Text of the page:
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A Tricky Email Scam and Avoiding Law Firm Malpractice

An Email Scam that Tricks Lawyers and Avoiding Malpractice

Ever get a promising email from royalty in a foreign land?  The would-be pen pal writes in such emails that he or she is due a large sum of money, and those who oblige to help recover it, will be rewarded by getting to keep a hefty sum of the total.

It seems nearly everyone has seen these scams, but Todd C. Scott, VP of Risk Management Minnesota Lawyers Mutual Insurance Company, says they are growing more sophisticated.  More worrisome, lawyers are “susceptible.”

Anyone, including a lawyer that responds to such messages, even if only to decline to offer service, will subsequently receive a flurry of emails, according to Mr. Scott.  These messages will redouble efforts with an emotional plea for help and provide supporting information that appears to speaks to the authenticity of the matter.

For those that take the bait, indeed a six figure check will arrive in the mail, with instructions to deposit the check in a trust fund – and begin distributing the funds while keeping the agreed upon fee.

Timing is an important factor in this scam and a lawyer will face pressure to act quickly.  Why?  Because a bank will inform an attorney that the account the check is written against indeed has “available funds” but the critical word an attorney should listen for is that the check has “cleared.”  Inevitably the check will be rejected and the attorney, having already distributed funds, is stuck with a loss.

8 Timeless Tips for Avoiding Malpractice

The story was Mr. Scott’s way of leading into his first tip in the second of a three-part CLE webinar series – this one on avoiding malpractice .  (The third is on Case Organization, Analysis and Presentation, June 16, 2015 at 2:30 p.m. EDT).

The tips he presented include:

1. Avoid trouble with trust accounting. New law firms can get by with off-the-shelf accounting software, but Mr. Scott recommends firms purchase software made for lawyers. Tools designed for lawyers manage unique requirements like trust accounting and often integrate with case management software.  In addition, he recommends law firm leadership be actively involved in the firm’s financial management and avoid risk-laden situations, for example, where the same person writing the checks is not also auditing the books.  He said firms with “high volume transactions” are especially at risk.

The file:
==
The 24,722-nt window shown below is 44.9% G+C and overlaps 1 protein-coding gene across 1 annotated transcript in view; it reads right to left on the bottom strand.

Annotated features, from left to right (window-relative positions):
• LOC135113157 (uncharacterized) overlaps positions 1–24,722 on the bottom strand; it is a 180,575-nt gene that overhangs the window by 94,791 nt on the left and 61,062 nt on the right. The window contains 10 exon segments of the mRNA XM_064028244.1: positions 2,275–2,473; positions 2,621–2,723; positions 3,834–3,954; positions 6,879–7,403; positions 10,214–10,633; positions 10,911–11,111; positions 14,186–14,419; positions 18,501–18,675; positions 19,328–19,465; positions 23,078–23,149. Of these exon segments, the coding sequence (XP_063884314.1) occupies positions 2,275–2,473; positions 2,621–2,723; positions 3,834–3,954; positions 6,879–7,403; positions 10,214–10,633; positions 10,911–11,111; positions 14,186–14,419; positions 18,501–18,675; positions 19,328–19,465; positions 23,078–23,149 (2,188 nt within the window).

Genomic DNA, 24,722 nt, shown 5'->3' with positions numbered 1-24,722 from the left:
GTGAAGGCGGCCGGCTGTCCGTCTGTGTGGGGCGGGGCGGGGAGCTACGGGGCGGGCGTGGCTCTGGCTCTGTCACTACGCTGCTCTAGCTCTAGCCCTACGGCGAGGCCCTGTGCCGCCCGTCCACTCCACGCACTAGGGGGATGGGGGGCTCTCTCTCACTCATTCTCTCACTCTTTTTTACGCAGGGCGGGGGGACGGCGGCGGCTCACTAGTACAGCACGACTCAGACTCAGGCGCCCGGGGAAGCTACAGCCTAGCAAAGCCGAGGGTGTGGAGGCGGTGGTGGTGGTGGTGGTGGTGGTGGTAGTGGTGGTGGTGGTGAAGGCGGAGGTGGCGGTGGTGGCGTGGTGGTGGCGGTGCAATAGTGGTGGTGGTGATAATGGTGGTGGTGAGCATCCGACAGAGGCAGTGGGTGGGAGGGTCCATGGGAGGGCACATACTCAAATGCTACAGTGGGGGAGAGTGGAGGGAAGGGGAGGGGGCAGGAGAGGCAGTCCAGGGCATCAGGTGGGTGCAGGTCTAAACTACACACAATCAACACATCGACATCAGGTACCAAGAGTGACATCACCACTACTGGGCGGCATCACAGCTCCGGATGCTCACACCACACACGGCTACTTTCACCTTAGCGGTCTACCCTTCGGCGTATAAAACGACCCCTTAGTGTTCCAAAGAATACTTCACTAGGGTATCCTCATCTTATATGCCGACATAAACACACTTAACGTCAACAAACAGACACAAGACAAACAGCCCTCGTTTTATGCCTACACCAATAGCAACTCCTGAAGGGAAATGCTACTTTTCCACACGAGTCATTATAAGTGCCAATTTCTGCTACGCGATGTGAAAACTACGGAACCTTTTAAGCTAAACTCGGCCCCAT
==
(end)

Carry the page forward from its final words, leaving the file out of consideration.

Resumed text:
2. Simplify and automate client onboarding. This recommendation boils down to having solid law firm policies and procedures. It means having workflows and checklists in place from conflict checks to document storage and back up.  Mr. Scott points document storage isn’t just about losing paperwork anymore, it’s also about losing or misplacing mobile devices or flash drives with gigabytes of sensitive client data.

3. Eliminate the risk of missed deadlines. A missed deadline is a nightmare and Mr. Scott again makes a compelling case for legal specific software – the type that offers good docket control which is often beyond the capability of standard business software. For example, law firm practice management solutions enable law firms to customize templates that will provide a work-flow for entering the basic information at intake and then generating a list of action items while also updating the calendar.

4. Close the client communications gap. Some 15% of all malpractice claims can be traced to a break down in attorney-client communications according to Mr. Scott. He said failure to get consent, or disagreement with a lawyer’s tactic, are prime examples. In essence, these have less to do with a lawyer’s mastery of law, but rather stem from how a lawyer communicates.  A good firm keeps in touch with a client at least every 30 days he advised. “The first call you make ought to be the call you don’t want to,” he said attributing the wisdom to a mentor earlier in his legal career.  Invoices that are vague can also be a source of communications challenges – ambiguous entries such as “3.5 hours of research” probably don’t provide the level of invoice detail a client needs.

5. Follow real and virtual paper trails.  The pursuit of paperless offices in favor of digital storage may mean adages such as “nothing kills paper quicker than mold” are diminishing.  However, organization is more important than ever, said Mr. Scott.  Documentation and organized storage, whether in print or electronically, are the best mitigation strategy for clients prone to “misremember” conversations or events.  He relayed an anecdote of a small law firm that was destroyed by a fire: because the firm’s documents were backed up to the cloud the attorney had the mobility to work from anywhere.  Following the fire, that “lawyer’s job over the weekend was to find new space,” rather than frantically hunt for, repair or recreate files.